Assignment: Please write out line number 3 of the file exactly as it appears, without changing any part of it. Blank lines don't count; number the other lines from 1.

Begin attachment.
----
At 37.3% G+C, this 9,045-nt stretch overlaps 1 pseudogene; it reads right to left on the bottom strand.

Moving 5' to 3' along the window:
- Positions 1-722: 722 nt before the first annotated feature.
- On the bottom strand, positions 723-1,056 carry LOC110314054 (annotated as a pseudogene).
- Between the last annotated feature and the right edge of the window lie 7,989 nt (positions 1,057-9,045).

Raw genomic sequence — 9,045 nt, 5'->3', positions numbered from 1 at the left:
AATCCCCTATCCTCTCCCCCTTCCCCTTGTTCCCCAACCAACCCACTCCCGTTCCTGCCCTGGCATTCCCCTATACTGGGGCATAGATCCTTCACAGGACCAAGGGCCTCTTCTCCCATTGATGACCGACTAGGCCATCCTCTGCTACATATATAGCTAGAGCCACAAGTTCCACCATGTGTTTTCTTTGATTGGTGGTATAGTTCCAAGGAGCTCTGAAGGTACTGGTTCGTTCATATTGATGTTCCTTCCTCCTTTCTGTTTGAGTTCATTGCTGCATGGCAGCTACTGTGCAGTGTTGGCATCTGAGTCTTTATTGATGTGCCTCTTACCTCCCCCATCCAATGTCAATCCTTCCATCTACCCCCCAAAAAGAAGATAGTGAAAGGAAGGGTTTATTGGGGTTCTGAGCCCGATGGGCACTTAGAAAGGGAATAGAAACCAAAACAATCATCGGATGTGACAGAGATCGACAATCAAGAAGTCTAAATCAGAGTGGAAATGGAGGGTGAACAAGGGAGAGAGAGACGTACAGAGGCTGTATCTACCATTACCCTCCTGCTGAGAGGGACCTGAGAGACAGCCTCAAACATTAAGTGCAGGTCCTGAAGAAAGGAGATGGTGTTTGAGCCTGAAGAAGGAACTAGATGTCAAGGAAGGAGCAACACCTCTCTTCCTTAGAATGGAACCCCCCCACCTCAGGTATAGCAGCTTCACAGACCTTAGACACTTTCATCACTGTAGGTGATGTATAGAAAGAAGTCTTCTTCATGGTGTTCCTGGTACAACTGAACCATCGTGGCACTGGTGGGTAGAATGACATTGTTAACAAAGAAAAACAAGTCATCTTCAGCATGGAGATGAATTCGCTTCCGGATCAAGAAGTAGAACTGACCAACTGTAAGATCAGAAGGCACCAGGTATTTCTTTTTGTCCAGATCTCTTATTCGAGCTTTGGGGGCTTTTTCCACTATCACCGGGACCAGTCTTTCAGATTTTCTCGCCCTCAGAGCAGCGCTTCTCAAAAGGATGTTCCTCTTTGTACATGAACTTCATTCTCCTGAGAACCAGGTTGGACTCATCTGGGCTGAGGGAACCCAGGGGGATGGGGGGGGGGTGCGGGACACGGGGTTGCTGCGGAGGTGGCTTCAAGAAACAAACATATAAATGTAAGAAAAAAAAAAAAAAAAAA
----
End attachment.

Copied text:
- Positions 1-722: 722 nt before the first annotated feature.